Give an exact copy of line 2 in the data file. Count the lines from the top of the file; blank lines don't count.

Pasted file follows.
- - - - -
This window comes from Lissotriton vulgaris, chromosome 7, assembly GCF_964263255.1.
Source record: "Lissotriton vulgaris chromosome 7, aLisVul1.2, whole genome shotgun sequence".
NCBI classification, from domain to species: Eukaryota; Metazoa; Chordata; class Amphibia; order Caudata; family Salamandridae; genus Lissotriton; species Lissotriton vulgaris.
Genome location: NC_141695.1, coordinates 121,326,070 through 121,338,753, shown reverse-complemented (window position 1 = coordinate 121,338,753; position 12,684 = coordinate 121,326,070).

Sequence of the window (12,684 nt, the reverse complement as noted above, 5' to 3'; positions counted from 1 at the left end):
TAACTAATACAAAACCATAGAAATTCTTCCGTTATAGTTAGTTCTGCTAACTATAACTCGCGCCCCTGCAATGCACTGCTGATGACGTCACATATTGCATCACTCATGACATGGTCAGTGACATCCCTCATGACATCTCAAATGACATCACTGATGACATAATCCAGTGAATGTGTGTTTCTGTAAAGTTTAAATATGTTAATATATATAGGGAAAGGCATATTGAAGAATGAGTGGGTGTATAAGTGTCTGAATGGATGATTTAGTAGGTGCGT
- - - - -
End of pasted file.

Source record: "Lissotriton vulgaris chromosome 7, aLisVul1.2, whole genome shotgun sequence".